A well-written account of a life lived under exceptional secrecy and pressure.

LIFE UNDERCOVER

COMING OF AGE IN THE CIA

A journalist recounts her formative years in the CIA.

Fox engagingly—and transparently—describes her work as an undercover agent for the CIA, which recruited the author while she was still in college. “What will happen if I tell the world the truth?” she asks, having returned to civilian life as a young single mother following the dissolution of a marriage that was all but arranged by the agency. Motherhood changed her perspective and priorities, and she now devotes herself to the cause of peace. In her fast-moving debut memoir, she seeks to “spill that most secret of secrets: that all we soldiers and spies, all the belching, booming armored juggernauts of war, all the terror groups and all the rogue states, that we’re all pretending to be fierce because we’re all on fire with fear.” The author’s life was extraordinary even during her childhood, as if she were being raised for a life in espionage. She often went “wild world-wandering” with her father, who consulted with foreign governments on matters she never quite understood. Fox was raised to invent elaborate fantasies to play with her brother, and her world of make-believe intrigue became real to her as she volunteered to aid refugees after high school and became immersed in global affairs during college. She came to the CIA as an idealist, and she found idealism and basic humanity within those who were apparently pitted against her. She also found that she had to keep the reality of her career a secret from everyone, even from family and friends. Throughout much of her remarkable life, secrecy was the norm, but by the time she left the agency, she’d had enough.

A well-written account of a life lived under exceptional secrecy and pressure.

Pub Date: Oct. 15, 2019

ISBN: 978-0-525-65497-1

Page Count: 240

Publisher: Knopf

Review Posted Online: July 28, 2019

Kirkus Reviews Issue: Aug. 15, 2019

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If the authors are serious, this is a silly, distasteful book. If they are not, it’s a brilliant satire.

THE 48 LAWS OF POWER

The authors have created a sort of anti-Book of Virtues in this encyclopedic compendium of the ways and means of power.

Everyone wants power and everyone is in a constant duplicitous game to gain more power at the expense of others, according to Greene, a screenwriter and former editor at Esquire (Elffers, a book packager, designed the volume, with its attractive marginalia). We live today as courtiers once did in royal courts: we must appear civil while attempting to crush all those around us. This power game can be played well or poorly, and in these 48 laws culled from the history and wisdom of the world’s greatest power players are the rules that must be followed to win. These laws boil down to being as ruthless, selfish, manipulative, and deceitful as possible. Each law, however, gets its own chapter: “Conceal Your Intentions,” “Always Say Less Than Necessary,” “Pose as a Friend, Work as a Spy,” and so on. Each chapter is conveniently broken down into sections on what happened to those who transgressed or observed the particular law, the key elements in this law, and ways to defensively reverse this law when it’s used against you. Quotations in the margins amplify the lesson being taught. While compelling in the way an auto accident might be, the book is simply nonsense. Rules often contradict each other. We are told, for instance, to “be conspicuous at all cost,” then told to “behave like others.” More seriously, Greene never really defines “power,” and he merely asserts, rather than offers evidence for, the Hobbesian world of all against all in which he insists we live. The world may be like this at times, but often it isn’t. To ask why this is so would be a far more useful project.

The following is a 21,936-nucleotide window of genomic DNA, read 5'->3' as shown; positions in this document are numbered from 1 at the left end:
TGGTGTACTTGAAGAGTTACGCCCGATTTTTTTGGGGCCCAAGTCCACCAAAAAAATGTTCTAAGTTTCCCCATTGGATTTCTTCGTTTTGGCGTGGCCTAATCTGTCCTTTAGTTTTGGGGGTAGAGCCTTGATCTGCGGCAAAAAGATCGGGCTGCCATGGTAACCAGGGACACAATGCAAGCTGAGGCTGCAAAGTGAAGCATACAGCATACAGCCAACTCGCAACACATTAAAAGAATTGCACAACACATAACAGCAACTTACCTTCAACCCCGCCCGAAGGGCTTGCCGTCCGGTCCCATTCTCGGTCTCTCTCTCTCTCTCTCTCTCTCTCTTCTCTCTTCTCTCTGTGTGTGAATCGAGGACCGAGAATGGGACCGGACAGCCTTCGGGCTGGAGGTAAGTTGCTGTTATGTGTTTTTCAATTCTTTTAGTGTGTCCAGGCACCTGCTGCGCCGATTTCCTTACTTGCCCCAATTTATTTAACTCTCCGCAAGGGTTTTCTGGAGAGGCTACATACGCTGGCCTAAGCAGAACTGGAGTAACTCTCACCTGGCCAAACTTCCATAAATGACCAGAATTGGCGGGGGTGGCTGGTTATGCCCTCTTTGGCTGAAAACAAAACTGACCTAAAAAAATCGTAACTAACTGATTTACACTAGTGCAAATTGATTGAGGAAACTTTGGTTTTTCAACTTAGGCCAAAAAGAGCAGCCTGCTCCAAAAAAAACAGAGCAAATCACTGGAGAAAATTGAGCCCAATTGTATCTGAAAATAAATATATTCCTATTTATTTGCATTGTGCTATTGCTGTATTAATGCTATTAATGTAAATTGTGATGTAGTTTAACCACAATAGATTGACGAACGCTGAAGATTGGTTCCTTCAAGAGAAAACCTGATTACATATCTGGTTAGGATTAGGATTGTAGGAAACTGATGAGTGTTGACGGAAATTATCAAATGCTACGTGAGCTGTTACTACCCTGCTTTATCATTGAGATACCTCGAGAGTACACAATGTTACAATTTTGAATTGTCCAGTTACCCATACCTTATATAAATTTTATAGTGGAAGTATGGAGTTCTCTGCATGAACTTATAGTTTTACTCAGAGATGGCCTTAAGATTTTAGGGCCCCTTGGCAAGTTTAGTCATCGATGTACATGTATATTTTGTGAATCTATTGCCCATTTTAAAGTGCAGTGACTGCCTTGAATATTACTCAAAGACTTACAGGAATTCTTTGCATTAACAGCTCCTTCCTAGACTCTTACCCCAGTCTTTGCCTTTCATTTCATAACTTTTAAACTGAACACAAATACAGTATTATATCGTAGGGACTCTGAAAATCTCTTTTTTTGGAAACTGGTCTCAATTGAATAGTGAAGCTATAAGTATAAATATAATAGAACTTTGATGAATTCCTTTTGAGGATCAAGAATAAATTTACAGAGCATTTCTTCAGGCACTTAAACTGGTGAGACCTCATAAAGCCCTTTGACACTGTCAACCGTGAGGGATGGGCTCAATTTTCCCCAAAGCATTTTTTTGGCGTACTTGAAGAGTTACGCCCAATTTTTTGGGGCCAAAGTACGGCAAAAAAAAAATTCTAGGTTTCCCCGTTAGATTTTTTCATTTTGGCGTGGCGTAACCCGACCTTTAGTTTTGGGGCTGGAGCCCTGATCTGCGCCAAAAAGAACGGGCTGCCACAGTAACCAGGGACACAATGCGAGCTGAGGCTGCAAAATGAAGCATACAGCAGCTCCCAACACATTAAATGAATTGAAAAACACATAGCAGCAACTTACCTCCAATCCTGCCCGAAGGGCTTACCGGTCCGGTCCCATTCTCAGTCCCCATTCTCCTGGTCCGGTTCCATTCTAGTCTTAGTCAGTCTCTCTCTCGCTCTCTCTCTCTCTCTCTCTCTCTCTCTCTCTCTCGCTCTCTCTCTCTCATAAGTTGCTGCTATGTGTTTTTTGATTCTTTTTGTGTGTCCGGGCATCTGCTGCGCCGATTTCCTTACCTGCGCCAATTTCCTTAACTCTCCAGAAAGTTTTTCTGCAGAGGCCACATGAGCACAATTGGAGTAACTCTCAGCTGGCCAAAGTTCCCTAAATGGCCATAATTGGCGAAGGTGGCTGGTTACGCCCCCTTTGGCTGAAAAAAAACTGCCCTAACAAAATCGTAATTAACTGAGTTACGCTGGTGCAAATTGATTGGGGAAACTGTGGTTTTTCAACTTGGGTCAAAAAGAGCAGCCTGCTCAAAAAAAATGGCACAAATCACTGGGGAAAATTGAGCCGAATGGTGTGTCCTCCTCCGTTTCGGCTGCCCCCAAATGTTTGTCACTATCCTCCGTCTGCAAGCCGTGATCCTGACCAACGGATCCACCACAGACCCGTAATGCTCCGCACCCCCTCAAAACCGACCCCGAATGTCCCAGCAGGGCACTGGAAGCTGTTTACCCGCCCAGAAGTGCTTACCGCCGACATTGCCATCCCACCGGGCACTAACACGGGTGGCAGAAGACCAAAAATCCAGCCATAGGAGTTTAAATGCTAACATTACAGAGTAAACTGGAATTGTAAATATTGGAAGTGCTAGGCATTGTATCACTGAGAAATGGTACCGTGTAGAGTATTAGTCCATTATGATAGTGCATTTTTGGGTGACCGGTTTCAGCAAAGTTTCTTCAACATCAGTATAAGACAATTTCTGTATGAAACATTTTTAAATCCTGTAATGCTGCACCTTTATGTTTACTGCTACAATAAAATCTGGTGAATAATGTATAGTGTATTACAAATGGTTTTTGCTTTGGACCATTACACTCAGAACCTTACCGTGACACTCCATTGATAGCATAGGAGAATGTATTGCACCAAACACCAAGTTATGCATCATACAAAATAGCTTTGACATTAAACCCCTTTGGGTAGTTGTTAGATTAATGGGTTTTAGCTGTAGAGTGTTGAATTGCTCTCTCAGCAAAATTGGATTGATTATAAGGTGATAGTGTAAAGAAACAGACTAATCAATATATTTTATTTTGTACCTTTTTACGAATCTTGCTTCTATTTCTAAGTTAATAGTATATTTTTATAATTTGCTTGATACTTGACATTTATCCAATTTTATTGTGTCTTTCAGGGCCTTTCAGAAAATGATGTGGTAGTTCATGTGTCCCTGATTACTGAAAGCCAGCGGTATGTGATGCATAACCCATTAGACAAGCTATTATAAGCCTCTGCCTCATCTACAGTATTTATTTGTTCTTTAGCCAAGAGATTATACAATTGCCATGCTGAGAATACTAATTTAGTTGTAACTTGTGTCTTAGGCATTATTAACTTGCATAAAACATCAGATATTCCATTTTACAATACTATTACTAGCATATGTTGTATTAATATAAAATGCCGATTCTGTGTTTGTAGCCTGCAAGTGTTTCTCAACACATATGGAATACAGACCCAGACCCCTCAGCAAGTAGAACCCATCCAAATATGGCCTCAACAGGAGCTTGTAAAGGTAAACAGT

If the authors are serious, this is a silly, distasteful book. If they are not, it’s a brilliant satire.

Pub Date: Sept. 1, 1998

ISBN: 0-670-88146-5

Page Count: 430

Publisher: Viking

Review Posted Online: May 20, 2010

Kirkus Reviews Issue: July 15, 1998

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The author's youthfulness helps to assure the inevitable comparison with the Anne Frank diary although over and above the...

NIGHT

Elie Wiesel spent his early years in a small Transylvanian town as one of four children. 

He was the only one of the family to survive what Francois Maurois, in his introduction, calls the "human holocaust" of the persecution of the Jews, which began with the restrictions, the singularization of the yellow star, the enclosure within the ghetto, and went on to the mass deportations to the ovens of Auschwitz and Buchenwald. There are unforgettable and horrifying scenes here in this spare and sombre memoir of this experience of the hanging of a child, of his first farewell with his father who leaves him an inheritance of a knife and a spoon, and of his last goodbye at Buchenwald his father's corpse is already cold let alone the long months of survival under unconscionable conditions. 

The author's youthfulness helps to assure the inevitable comparison with the Anne Frank diary although over and above the sphere of suffering shared, and in this case extended to the death march itself, there is no spiritual or emotional legacy here to offset any reader reluctance.

Pub Date: Jan. 16, 2006

ISBN: 0374500010

Page Count: 120

Publisher: Hill & Wang

Review Posted Online: Oct. 7, 2011

Kirkus Reviews Issue: Jan. 15, 2006

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